February continues January rebound
Another decent month for municipal bonds with the Bloomberg Barclay’s Municipal Bond Index returning 0.69% for the month and 1.36% year-to-date. As discussed in previous issues, the municipal market faces a number of hurdles over the coming year. However, changes are moving more slowly than many thought.
These unknowns are causing investors to proceed with caution, some of which is justified. However, we continue to believe that fears of municipal underperformance are overblown. We argued in our last Insights that, historically, there is little correlation between income tax rates and the value of municipal bonds. Additionally, many municipal investors are in tax brackets lower than 30%. There is no infrastructure plan at this time, so a potential muni-bond supply surge from increased spending is an issue for 2018 or later. Also, at this time, the funding of infrastructure improvements is not likely to be in the form of tax-exempt bonds. Lastly, repeal and replacement of the Affordable Care Act will not have a widespread effect on municipal bond prices.
On the macro front, we are starting to see more concerns about rising interest rates over the coming year. In a well-communicated and widely expected move, the Fed did hike interest rates on March 15th by 25 basis points — putting the Fed Funds’ target range at 0.75%-1.00%. There was very little change in the dot plot, signaling that the Fed still plans to raise interest rates two additional times over the year. Many are speculating mid-year and December. To be defensive, we are maintaining duration shorter than our benchmark and maintaining a healthy allocation to floating-rate notes, the coupon of which floats higher with rising interest rates.
We saw a second month of spread tightening leading to outperformance of lower-quality bonds, particularly BBB-rated bonds. As in January, strong positive flows into high-yield municipal funds drove up demand for lower-quality, higher-yielding bonds. The Bloomberg Barclays BBB-rated Bond Index returned 1.00% versus 0.66% for the AAA-rated Index. However, the best returns in the muni world were in high-yield space. The Bloomberg Barclays Muni High Yield Index returned 2.38%. The best performing subsector was the HY Tobacco index which returned 6.75%. One of the strongest performing states was Illinois. While spreads remain wide due to continued state fiscal and budgetary problems, they did tighten resulting in the Illinois Index returning 1.15% for the month.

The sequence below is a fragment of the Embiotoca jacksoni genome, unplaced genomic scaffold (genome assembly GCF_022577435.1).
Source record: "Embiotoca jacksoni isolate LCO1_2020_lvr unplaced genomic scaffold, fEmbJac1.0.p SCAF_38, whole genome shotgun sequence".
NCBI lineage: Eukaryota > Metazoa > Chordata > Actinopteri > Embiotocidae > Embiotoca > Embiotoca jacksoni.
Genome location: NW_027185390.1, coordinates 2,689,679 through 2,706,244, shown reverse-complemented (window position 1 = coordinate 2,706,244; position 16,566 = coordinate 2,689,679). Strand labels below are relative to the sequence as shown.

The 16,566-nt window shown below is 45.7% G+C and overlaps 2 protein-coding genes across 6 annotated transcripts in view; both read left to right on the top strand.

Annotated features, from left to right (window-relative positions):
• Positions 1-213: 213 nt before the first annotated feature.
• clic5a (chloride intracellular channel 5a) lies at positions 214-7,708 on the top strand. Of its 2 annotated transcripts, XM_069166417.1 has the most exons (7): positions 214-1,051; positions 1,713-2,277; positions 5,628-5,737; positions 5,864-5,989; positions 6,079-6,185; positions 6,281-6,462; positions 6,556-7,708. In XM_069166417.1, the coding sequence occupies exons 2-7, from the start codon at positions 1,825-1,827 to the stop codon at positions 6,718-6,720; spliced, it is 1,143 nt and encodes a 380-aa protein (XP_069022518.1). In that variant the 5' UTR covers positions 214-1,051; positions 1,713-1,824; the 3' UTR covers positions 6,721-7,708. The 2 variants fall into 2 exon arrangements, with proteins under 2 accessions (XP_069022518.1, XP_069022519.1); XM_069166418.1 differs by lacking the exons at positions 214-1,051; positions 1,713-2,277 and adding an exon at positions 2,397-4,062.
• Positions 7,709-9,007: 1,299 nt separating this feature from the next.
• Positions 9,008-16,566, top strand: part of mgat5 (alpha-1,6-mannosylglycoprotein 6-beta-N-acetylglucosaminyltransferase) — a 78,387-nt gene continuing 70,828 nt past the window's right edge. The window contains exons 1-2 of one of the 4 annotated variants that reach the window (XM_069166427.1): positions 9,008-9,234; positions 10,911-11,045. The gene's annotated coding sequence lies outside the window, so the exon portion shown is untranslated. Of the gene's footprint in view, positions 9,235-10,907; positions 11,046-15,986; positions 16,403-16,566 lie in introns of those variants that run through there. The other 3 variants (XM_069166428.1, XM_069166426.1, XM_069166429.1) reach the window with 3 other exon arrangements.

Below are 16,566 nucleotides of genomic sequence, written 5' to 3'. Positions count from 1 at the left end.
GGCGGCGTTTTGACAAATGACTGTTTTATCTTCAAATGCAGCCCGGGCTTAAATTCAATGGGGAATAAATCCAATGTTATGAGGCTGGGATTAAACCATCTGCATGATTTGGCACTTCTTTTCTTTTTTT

Supply and demand
After an unusually strong month of issuance in January, supply plummeted 35% in February as refunding activity dried up with high-interest rates. Total issuance came in at $21 billion in 660 issues. Through the first two months, municipal issuance is now about 4% behind last year’s record pace.
Flows into municipal bond funds and ETFs continued to be positive, albeit, slowing significantly as we head into March. In February, we saw about $2.9 billion of net inflows. With January’s $4.5 billion inflow, it is a substantial chunk of the $27 billion we lost last November and December. All-in-all, a solid start to the year, particularly with some of the headwinds we are facing from proposed Trump Administration policy changes.
We saw a bit of movement on the municipal curve over the past month, but only on the short end. The muni curves for the past three months are virtually on top of each other but for seven years and on where strong retail demand has driven yields lower. For example, the yield on five-year munis has fallen by about 30 basis points since the beginning of the year. The best returns over the month and year-to-date were on the five-year spot of the curve. The Bloomberg Barclays Five-Year Index returned 1.87% versus 1.36% for the overall index.
Bond Insurance has it benefits
Before the financial crisis in 2008, municipal bond insurers were prevalent in the municipal market. Many mutual funds were labeled Insured municipal bond funds. At one point, new issue deals coming with bond insurance comprised about 60% of the new-issue market. Currently, only about 7% of the municipal new-issue market comes with bond insurance. However, municipal bond insurance at this time does offer investors a solid layer of protection, enhanced liquidity, price stability and knowledge the security is under ongoing surveillance. The bond insurance mitigates credit risk and maintains price stability in the event an issuer suffers credit deterioration or in the worst case, default. If there is an event of default by the municipality, the insurer supports the debt service payment for the life of the bonds. Another benefit to investors is the positioning of bond insurers as proponents for creditors’ rights. The insurers push municipalities for greater disclosure which enhances the liquidity for all market participants.